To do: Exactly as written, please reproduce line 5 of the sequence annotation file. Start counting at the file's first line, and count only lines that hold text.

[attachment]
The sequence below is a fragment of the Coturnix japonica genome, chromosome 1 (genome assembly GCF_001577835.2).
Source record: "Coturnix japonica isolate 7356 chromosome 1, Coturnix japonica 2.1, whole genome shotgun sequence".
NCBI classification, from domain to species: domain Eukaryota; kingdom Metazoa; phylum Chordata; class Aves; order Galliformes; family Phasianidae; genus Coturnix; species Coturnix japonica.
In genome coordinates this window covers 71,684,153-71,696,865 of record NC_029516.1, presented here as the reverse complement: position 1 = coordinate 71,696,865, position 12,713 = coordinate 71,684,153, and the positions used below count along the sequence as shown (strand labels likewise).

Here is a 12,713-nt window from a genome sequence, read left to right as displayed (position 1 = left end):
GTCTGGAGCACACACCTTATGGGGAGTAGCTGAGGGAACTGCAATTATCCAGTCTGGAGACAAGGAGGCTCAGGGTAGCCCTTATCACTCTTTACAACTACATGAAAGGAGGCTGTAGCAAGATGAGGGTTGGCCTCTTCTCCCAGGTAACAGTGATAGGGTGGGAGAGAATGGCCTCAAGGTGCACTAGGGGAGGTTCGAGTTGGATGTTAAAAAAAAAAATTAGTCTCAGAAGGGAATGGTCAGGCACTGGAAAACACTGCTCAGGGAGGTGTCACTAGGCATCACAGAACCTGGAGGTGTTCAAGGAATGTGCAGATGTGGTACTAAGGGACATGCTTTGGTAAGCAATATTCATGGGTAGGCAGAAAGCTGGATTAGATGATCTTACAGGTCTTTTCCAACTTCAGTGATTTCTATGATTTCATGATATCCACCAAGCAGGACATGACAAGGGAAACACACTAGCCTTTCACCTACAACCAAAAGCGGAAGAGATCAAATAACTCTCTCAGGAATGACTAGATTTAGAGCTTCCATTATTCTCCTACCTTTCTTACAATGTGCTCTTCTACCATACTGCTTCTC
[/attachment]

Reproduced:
Here is a 12,713-nt window from a genome sequence, read left to right as displayed (position 1 = left end):